One of the keys to success, it seems to me, is to engage in partnerships and projects not just in school but in the local and national community. One example was our partnership with Aberdeen University’s Elphinstone Institute, which specialises in folklore, culture, and language of the north-east of Scotland. We collaborated on a year-long research project in which PhD student Claire Needler spent a year accompanying the Scots Language class, exploring the bairns’ attitudes to Scots. The findings then fed into the learning in a symbiotic way. One of the major outputs was a week-long school-wide Scots language awareness project, in collaboration with a community arts company called Caged Beastie. Using a collaborative learning approach, pupils created three main outputs: a travelling exhibition of favourite and meaningful Scots words and photos; a booklet in Scots on how to do ethnographic research; and a catalogue of teachers’ favourite Scots words, their meanings, what they meant to the teacher, and their etymologies.3 Each teacher put up a large poster of their word outside their classroom for a week, prompting questions from all pupils going in and out of their rooms throughout the week and creating a buzz around the language. The picture boards made a permanent home in the school’s conference room, and signs in Doric around the school remained, for example ‘Jannies’ Neuk’, and ‘Come awa ben’ as a welcome to the library. An official report was also produced for the British Education Research Association,4 as well as a book chapter looking at transformative pedagogy with home language.5 Partnerships are an excellent way to promote Scots, and we have also worked with organisations such as Education Scotland, Scots Radio, the Scots Language Centre, the Scottish Qualification Authority and Historic Environment Scotland, notably recently with youngsters as Scots voice actors for an upcoming audio tour of Linlithgow Palace.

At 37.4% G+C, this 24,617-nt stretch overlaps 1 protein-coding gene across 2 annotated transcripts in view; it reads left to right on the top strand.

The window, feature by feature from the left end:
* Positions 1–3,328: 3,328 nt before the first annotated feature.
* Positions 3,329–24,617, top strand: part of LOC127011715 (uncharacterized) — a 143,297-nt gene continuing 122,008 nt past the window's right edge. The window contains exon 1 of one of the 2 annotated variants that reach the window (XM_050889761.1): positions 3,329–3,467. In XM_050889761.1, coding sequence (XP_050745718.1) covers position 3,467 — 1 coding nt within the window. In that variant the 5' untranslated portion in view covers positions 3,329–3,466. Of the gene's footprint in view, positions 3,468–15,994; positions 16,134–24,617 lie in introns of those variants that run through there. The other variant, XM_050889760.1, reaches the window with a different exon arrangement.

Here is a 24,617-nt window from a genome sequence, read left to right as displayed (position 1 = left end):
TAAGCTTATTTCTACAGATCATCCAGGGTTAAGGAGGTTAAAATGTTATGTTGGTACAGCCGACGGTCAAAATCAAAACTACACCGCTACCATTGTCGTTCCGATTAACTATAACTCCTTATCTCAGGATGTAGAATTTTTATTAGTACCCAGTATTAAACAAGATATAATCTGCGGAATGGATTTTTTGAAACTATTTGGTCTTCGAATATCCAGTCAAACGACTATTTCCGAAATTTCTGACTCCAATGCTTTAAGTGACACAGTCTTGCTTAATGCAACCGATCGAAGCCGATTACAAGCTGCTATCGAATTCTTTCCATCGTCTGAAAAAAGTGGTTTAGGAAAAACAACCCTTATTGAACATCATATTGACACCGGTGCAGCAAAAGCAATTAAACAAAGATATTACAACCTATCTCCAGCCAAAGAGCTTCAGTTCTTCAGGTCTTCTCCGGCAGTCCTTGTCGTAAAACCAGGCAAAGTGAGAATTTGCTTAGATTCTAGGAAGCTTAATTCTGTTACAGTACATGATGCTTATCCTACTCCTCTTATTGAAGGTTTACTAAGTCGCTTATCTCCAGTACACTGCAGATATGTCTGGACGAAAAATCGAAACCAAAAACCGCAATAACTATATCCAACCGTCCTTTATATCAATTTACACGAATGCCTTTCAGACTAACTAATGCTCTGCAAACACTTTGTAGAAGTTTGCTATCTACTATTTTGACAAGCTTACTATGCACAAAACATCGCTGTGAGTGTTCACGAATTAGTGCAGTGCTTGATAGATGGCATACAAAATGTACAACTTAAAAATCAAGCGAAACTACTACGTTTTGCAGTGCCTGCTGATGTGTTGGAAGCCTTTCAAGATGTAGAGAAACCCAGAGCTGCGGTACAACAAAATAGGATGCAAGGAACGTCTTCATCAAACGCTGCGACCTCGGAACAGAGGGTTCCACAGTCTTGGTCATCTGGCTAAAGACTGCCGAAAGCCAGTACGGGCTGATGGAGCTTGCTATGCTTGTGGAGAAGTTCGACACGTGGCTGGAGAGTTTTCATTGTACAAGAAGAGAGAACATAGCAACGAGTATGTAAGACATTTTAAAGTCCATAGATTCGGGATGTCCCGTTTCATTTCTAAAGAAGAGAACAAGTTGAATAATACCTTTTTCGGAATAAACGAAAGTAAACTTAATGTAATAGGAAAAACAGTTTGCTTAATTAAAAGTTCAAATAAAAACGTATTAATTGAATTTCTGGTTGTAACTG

Ye will be far fae disappyntit fan you visit ess wee island. A wee boatie will drap ye aff at the herbour. Feel free tae bring yer dookers an ging for a sweem wi the locals. Mind yersel though, it’ll be fair baltic. Gin ye heed up tae Bowies Beach da be feart o the bourachie o selkies. The wee beasties will jist be sunbathin in o the birslin sun. Nae far fae ess, aifter a wander, ye’ll fin yersel inaboot the ‘Broon Bens’. If yer feeling up til it, pit on a wooly toorie, watterproof jaicket, an mak yer way richt up tae i tap. It’ll be blaan a right bleester, so be prepared. Doon fae ess is a shimmerin blae lochan ye can dip yer taes in o. A short dander east will tak ye tae ‘Wee Broon Toon’. In o ess toon er’s a café. Tak yer pick fae onything fae a saasage bap, a rowie or the hale jing bang. The toonsers will yap tae ye aa day – you’ll ging deef wi’it. The Toon Hall is a puckle distance awa. Ess is far meetings are held, pairties ging aheed an fowk hae fun. Conveniently a shoppie is close, tae dae yer errins. They tak baith siller an bunk caird. Watergaw Village, is a skyrie wee place, nae muckle fowk there though. Some would say a visit nae worth a docken. Noo, fit iver you do, dinna ging near the ‘Dire Mire’ or you’ll get stuck or even worse faa on o yer erse.
But what are the benefits to doing Scots at school? Having provided pupils with an opportunity to engage with Scots at Banff Academy, it has become clear that there are significant benefits for self-esteem, literacy, inclusion, and cultural knowledge. Code-switching between Scots and English is a significant ability, bilingualism in fact, and when pupils are made aware of their linguistic skills, they can take more control and make conscious decisions about which they want to speak and write in different situations. The main message is that being bilingual is good not bad and should be celebrated and given opportunities to flex its muscles. Self-esteem is particularly important, and we have found that pupils for whom Scots is their first language can blossom when given permission to create pieces in Doric. I have seen the glee on pupils faces as they declare ‘I can dee this!’ perhaps for the first time at school. Over lockdown some pupils wrote up to six pages of text in Doric as a retelling of a story on an audio clip, glad of the opportunity to express themselves in their mother tongue, and perhaps writing more than they would in English. One pupil, unprompted, wrote the History and Development of Scots essay in Doric. When asked why she did that, she replied ‘it was in ma heid’. I discovered that another pupil had a gift at writing stories in Scots. A very quiet pupil, he continued to supply me with stories unprompted, much to my delight, and when we got a particularly spooky and gruesome tale in broad Doric printed in Aberdeen University’s newspaper, his beaming smile said it all. I have found that engaging with Scots enables inclusion for many pupils, a space where they can thrive.